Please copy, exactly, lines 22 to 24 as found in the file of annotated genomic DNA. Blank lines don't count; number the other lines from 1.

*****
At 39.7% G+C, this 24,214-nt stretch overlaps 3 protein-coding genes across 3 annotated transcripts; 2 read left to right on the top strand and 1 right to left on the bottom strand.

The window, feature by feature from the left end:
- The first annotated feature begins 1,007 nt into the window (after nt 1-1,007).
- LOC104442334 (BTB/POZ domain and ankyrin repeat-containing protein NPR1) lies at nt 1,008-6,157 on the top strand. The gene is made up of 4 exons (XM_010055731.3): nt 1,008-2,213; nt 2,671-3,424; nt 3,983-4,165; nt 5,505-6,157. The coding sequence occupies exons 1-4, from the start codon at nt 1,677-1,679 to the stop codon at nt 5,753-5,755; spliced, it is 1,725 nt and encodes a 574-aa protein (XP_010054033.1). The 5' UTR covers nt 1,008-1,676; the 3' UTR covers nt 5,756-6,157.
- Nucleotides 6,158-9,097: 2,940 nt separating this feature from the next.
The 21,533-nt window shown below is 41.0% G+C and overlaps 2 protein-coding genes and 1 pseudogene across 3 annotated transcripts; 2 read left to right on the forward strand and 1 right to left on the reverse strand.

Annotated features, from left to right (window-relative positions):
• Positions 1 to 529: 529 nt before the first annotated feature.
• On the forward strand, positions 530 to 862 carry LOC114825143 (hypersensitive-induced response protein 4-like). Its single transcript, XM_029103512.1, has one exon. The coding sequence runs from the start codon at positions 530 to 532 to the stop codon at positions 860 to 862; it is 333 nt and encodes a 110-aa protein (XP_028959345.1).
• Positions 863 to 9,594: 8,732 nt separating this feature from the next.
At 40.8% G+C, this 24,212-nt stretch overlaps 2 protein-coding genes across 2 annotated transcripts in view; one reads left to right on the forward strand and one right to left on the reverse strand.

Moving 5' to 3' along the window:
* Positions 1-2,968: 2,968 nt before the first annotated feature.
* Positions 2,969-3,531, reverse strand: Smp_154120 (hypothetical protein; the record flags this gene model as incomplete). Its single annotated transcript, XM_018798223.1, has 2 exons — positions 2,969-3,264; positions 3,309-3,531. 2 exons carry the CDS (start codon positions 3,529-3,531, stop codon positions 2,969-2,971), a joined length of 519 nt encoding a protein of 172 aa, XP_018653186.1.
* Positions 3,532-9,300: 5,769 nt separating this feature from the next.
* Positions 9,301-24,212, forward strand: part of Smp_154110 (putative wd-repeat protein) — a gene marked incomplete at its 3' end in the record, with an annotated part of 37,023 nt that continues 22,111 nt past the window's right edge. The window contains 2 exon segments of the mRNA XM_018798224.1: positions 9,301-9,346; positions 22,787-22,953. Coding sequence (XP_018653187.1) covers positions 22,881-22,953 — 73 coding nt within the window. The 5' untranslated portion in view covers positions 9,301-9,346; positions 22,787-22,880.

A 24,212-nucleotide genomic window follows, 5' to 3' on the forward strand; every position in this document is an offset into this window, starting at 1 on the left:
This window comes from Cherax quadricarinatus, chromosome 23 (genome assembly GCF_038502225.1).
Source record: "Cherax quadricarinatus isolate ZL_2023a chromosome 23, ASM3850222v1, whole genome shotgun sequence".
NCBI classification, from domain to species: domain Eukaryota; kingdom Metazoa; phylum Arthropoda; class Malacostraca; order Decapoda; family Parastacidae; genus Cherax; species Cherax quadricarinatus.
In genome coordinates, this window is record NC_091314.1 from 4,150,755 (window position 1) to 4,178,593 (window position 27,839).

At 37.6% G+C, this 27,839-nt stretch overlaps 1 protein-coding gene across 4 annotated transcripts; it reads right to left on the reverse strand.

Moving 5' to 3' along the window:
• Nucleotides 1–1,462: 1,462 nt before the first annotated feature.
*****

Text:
At 37.6% G+C, this 27,839-nt stretch overlaps 1 protein-coding gene across 4 annotated transcripts; it reads right to left on the reverse strand.

Moving 5' to 3' along the window:
• Nucleotides 1–1,462: 1,462 nt before the first annotated feature.